Total time for 4 8×10 canvas pictures not including drying time: 15 minutes.

Total cost for all 4:  $30

You could even paint the edges of your canvas.  My kitchen is white, so I liked the white edges.

I love filling our home with meaningful displays from our lives.

Let’s Chat

I closed the door on 2 of my soon to be sleeping boys and snuck down the hall to have some alone time with my oldest.  He was leaning against my bed looking at a magazine on my nightstand.  He didn’t notice me coming around the corner, and I couldn’t help noticing how much taller he seemed.  Sensing my presence, he turned towards the door where I was standing.  The soft lamp light reflected off his glistening eyes.  His best efforts couldn’t disguise the crack in his voice as he began to talk.

“Why are some kids orphans?  Did their parents die?  Or did they just not want them?”

The stress of the day that caused the tension to develop  in my body simply fell away in that moment.  I felt my body soften as I watched my boy look into the eyes of a child who doesn’t feel loved.

“Each orphan has a different story.  Some had parents who died, some had parents abandon them, some had parents who hurt them, there is a different story for everyone.  It’s very, very sad.”

I reached down and hugged him so tightly. “Some have never felt a hug like this.  Or had someone look them in the eyes and tell them they are special in God’s eyes and they are loved.”

His voice still shaky, he said, “If we had an orphan in our home, I would hug him all the time.”

“I know you would.  I love that about you.  Can I lay with you for a few minutes so we can just talk?”

“Sure.”  He never hesitates.  This boy is quiet.  He will rarely fight to be heard.  He always takes the backseat to his brothers.  For him it is pointless to fight to be heard.  But he has a lot to say.  And so he began.  I said few words back.  I simply lay next to him.  I would have laid in silence if that is what he wanted.  But he had a lot to say.  He told me about school, his friends, who has a crush on who, who gets along with who.  He talked about what it felt like to pitch in his baseball game.  He simply talked.  I simply listened, nodded, affirmed.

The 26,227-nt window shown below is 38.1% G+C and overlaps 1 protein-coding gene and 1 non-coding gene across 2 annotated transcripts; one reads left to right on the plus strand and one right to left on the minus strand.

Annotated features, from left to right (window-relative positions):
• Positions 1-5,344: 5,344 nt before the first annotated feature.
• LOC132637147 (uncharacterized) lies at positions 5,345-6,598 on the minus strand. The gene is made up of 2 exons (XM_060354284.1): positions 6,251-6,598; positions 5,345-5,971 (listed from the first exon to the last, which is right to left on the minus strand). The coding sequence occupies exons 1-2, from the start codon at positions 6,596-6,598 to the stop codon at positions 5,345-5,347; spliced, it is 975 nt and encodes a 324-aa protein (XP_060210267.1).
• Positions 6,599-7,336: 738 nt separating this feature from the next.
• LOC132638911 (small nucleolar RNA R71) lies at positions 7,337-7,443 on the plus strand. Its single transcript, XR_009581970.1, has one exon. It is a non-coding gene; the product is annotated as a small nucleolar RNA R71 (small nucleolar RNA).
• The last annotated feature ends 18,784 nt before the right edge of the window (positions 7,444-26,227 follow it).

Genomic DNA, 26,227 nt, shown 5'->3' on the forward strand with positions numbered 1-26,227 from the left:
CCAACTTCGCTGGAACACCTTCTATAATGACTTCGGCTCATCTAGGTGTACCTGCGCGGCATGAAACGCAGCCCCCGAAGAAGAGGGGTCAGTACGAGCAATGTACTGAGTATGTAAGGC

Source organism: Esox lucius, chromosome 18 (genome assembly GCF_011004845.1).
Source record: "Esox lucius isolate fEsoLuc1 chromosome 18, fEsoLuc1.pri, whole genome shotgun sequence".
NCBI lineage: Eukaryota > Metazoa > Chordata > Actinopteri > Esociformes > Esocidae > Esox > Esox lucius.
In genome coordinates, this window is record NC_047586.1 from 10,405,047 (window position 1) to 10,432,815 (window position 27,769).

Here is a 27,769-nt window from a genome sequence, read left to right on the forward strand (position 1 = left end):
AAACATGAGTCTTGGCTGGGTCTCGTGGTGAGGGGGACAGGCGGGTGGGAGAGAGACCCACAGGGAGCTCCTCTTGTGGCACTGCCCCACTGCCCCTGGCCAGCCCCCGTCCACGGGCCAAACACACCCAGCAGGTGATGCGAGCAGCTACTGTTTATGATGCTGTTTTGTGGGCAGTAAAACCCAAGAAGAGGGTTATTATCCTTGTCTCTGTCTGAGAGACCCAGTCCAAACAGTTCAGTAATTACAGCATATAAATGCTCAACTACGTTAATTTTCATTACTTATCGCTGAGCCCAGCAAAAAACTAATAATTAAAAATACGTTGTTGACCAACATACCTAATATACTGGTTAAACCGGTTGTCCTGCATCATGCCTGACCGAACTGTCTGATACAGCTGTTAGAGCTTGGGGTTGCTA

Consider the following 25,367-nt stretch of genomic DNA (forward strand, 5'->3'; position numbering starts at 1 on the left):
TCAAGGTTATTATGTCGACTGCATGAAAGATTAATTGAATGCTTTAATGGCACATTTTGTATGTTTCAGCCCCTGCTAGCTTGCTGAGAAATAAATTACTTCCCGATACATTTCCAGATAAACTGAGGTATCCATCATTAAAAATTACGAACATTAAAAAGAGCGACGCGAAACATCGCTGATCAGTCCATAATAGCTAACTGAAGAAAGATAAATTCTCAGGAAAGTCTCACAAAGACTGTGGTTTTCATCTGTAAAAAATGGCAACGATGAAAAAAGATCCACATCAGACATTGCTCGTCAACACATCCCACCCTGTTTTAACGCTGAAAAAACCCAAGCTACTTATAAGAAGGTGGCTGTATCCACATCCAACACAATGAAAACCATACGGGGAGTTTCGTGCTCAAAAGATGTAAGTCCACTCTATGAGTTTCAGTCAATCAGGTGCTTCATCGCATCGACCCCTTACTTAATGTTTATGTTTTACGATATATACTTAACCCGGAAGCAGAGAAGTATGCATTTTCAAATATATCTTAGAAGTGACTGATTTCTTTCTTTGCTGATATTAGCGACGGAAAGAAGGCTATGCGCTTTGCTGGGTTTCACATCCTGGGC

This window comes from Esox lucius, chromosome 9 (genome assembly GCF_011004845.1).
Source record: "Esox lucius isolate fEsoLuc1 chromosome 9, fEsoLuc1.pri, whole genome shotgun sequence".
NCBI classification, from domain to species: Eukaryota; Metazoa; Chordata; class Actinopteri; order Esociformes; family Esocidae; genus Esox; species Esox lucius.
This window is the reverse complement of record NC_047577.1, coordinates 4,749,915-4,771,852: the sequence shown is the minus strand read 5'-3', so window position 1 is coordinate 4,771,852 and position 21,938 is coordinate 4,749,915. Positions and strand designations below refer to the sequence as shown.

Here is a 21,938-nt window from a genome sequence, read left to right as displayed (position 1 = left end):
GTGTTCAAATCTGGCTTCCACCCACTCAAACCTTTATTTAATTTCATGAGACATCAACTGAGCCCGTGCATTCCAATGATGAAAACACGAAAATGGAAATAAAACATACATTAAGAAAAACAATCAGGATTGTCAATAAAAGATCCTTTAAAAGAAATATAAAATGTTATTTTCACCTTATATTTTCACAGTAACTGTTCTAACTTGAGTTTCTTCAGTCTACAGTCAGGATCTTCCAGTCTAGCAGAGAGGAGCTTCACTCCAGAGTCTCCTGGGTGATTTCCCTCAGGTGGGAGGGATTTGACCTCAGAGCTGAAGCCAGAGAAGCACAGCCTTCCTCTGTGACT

I have underestimated the power of simply being with my children.  Simply being physically present and completely undistracted with them.

It only took about 15 minutes.  A 9-year-old can say a lot in 15 minutes.  Those 15 minutes further strengthened our relationship, built up the trust and openness.  It was a time for him to be heard.  It was a time for him to share his heart in an easy and non-threatening environment.  A time that he wasn’t listening to demands or being corrected for something or asked to do something.

We need these times.  We need to store up as many as we can.  Because times will come when the relationship feels rocky, when they are going through emotional and physical changes that they can’t understand.  We need these times to fall back on.  We need these times to create the bonds, to form a strong connection, to build trust.  We need them now, before the rocky times arrive.  It’s much harder to build the relationship in the midst of struggles.

That time with my son reminded me of what is in his heart.  Compassion is in that kid’s heart.  He deeply cares for others, which causes him intense pain at times.  This helps me to realize in those times when I question why he could do what he just did, that his heart goes deep.  And sometimes that 9-year-old tries to protect that heart.  When he allows me in, I have a chance to keep that heart soft and let him know it’s all ok.

We all want someone to care enough to listen to what we have to say.

Let’s Get Uncomfortable

Last week we celebrated my son’s 9th birthday.  Great efforts were made to make his day, his week, extra special.  Special touches, simple actions to let him know we love him and we want to celebrate who he is.  All 9 years of him.

In the midst of all the celebrating, the Lord broke my heart.  He broke my heart for the children all around us who don’t have families making their day special.  The children who don’t have a warm bed to sleep in at night, who don’t have a safe place to lay their head, who don’t have families showing them they are valuable in God’s eyes, who didn’t get a birthday card or gift.

I was lying in a bed soft and warm, fleece sheets pulled snug to my chin.  The conditions were perfect for the most comfortable night’s sleep, yet I felt miserably uncomfortable.  As I pondered the weekend with my children filled with wonderful moments where memories were made,  my heart became heavier by the moment.

On my nightstand I had 2 magazines and some information I printed online. A Compassion International magazine, a World Vision magazine, and information from a non-profit I discovered in Charlotte.  As I read article after article, the ache grew.  Because we live in a world where millions of children are hurting, starving, and in unimaginable circumstances.  They are not in warm beds.  They have no food to fill their starving bellies.  The Lord allowed the hurt to fill my heart.  I allowed Him in fully, showing me the depth of the pain, the intense needs around us.  I allowed myself to feel the pain.  Despite my best attempts at comfort that night, the Lord made me completely uncomfortable.